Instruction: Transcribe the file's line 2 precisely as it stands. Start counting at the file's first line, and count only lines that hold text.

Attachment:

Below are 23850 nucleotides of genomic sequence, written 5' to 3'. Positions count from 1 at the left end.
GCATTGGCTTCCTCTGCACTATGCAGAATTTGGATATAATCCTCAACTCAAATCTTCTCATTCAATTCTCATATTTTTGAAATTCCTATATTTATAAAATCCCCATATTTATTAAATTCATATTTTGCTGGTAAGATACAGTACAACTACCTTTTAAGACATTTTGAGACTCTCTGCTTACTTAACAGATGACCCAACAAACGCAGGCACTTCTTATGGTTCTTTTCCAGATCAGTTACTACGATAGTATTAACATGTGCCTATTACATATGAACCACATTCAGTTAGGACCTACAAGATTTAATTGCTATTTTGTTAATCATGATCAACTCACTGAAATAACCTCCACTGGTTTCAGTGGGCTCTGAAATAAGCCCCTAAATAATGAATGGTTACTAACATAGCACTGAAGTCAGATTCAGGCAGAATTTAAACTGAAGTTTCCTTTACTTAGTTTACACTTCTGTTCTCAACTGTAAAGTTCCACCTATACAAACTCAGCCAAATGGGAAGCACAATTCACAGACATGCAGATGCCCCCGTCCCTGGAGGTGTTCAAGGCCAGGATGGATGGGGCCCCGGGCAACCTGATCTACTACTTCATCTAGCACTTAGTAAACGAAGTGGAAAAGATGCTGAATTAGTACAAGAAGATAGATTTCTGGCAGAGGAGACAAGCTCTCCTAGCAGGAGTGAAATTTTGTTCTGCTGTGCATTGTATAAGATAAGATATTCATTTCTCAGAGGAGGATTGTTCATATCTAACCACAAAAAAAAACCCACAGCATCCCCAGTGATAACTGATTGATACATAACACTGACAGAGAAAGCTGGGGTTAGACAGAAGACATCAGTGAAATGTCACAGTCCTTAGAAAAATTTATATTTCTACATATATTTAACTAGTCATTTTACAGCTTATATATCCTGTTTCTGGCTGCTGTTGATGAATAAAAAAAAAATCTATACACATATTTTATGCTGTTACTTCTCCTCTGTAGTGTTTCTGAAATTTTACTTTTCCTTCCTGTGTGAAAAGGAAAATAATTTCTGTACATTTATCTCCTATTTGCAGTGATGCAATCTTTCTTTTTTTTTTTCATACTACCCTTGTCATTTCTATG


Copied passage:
GCATTGGCTTCCTCTGCACTATGCAGAATTTGGATATAATCCTCAACTCAAATCTTCTCATTCAATTCTCATATTTTTGAAATTCCTATATTTATAAAATCCCCATATTTATTAAATTCATATTTTGCTGGTAAGATACAGTACAACTACCTTTTAAGACATTTTGAGACTCTCTGCTTACTTAACAGATGACCCAACAAACGCAGGCACTTCTTATGGTTCTTTTCCAGATCAGTTACTACGATAGTATTAACATGTGCCTATTACATATGAACCACATTCAGTTAGGACCTACAAGATTTAATTGCTATTTTGTTAATCATGATCAACTCACTGAAATAACCTCCACTGGTTTCAGTGGGCTCTGAAATAAGCCCCTAAATAATGAATGGTTACTAACATAGCACTGAAGTCAGATTCAGGCAGAATTTAAACTGAAGTTTCCTTTACTTAGTTTACACTTCTGTTCTCAACTGTAAAGTTCCACCTATACAAACTCAGCCAAATGGGAAGCACAATTCACAGACATGCAGATGCCCCCGTCCCTGGAGGTGTTCAAGGCCAGGATGGATGGGGCCCCGGGCAACCTGATCTACTACTTCATCTAGCACTTAGTAAACGAAGTGGAAAAGATGCTGAATTAGTACAAGAAGATAGATTTCTGGCAGAGGAGACAAGCTCTCCTAGCAGGAGTGAAATTTTGTTCTGCTGTGCATTGTATAAGATAAGATATTCATTTCTCAGAGGAGGATTGTTCATATCTAACCACAAAAAAAAACCCACAGCATCCCCAGTGATAACTGATTGATACATAACACTGACAGAGAAAGCTGGGGTTAGACAGAAGACATCAGTGAAATGTCACAGTCCTTAGAAAAATTTATATTTCTACATATATTTAACTAGTCATTTTACAGCTTATATATCCTGTTTCTGGCTGCTGTTGATGAATAAAAAAAAAATCTATACACATATTTTATGCTGTTACTTCTCCTCTGTAGTGTTTCTGAAATTTTACTTTTCCTTCCTGTGTGAAAAGGAAAATAATTTCTGTACATTTATCTCCTATTTGCAGTGATGCAATCTTTCTTTTTTTTTTTCATACTACCCTTGTCATTTCTATG